This work proposes an advanced modeling approach based on the NARMAX framework and a hierarchical neural network to model cortical activity in response to flexion and extension stretch perturbations at the wrist. As the human nervous system is comprised of multiple neuronal circuits resulting in complicated closed-loop non-linear behaviors in response to an external input, a realistic model should contain autoregressive variables to consider this closed-loop behavior. The NARMAX framework contains autoregressive variables as well as the interaction between the feedback and the input, which better reflects the non-linear closed-loop behavior of the nervous system than the Volterra model. As we demonstrated, both the proposed method, i.e., NAMRAX-HNN, and polynomial NARMAX method generated significantly better results than the Volterra model.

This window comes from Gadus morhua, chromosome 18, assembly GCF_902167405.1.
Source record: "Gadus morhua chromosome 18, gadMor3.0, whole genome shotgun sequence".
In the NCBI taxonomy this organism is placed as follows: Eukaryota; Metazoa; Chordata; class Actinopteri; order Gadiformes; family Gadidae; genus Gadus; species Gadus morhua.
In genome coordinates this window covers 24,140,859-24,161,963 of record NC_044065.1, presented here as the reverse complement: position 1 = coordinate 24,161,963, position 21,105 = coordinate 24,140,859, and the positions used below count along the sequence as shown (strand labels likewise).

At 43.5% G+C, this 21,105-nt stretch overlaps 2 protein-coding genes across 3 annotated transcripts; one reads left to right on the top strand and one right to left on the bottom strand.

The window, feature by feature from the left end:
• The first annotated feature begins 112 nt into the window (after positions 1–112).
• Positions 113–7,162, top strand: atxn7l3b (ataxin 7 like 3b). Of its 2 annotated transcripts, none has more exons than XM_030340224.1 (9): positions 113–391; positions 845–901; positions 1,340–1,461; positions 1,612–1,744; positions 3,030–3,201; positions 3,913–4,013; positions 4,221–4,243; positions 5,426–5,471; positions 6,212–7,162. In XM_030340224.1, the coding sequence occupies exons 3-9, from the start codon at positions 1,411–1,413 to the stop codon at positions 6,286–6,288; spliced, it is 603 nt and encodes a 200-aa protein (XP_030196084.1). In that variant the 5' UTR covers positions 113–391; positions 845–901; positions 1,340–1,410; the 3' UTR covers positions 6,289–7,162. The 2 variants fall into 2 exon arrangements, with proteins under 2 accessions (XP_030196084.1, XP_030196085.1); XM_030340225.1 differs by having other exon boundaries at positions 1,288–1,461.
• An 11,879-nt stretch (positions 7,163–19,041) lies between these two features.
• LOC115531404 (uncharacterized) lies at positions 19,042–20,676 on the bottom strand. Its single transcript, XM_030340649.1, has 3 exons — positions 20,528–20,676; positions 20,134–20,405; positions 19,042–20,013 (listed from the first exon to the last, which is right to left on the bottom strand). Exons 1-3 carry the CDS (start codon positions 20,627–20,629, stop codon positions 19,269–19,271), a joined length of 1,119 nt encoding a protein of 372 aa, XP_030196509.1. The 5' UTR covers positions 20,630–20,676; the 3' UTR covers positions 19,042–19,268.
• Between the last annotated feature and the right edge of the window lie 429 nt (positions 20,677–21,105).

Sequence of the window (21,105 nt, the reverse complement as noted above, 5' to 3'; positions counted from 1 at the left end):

As shown in Table 1, the long-memory effect of autoregressive model increases the accumulative error of the long-term prediction, which results in a drop in VAF for multi-step ahead prediction using NARMAX. It has to be pointed out that multi-step ahead prediction is still a recognized challenge in the field of time series forecasting (Hussein et al., 2016), especially for cortical activity due to its fast dynamics (as shown in Figure 3) and a poor signal-to-noise ratio (Breakspear, 2017). Different from the commonly used polynomial NARMAX method, the proposed approach replaced the polynomial non-linear terms with a hierarchical neural network. Beyond the classical non-linear system identification approaches based on artificial neural network (Nelles, 2013), the hierarchical neural network here is built based on known neuroanatomical connections and corresponding transmission delays in neural pathways [i.e., the dorsal columns, (Carpenter and Sutin, 1983)]. This biologically inspired innovation significantly improves the long-term prediction of NARMAX modeling, showing better performance than the polynomial NARMAX in the estimation of 12 ms ahead EEG oscillation. Furthermore, our results are also better than the previous modeling study on the same datasets using the Volterra model (Vlaar et al., 2018) as demonstrated in Table 1. Finally, our proposed method has lower model complexity with a smaller number of parameters than the polynomial NARMAX and Volterra models. Although one may improve the model prediction ability by using an advanced machine learning approaches, such as deep learning, the purely mathematical or data-driven approaches are not able to generate a biologically realistic model with a reduced number of parameters.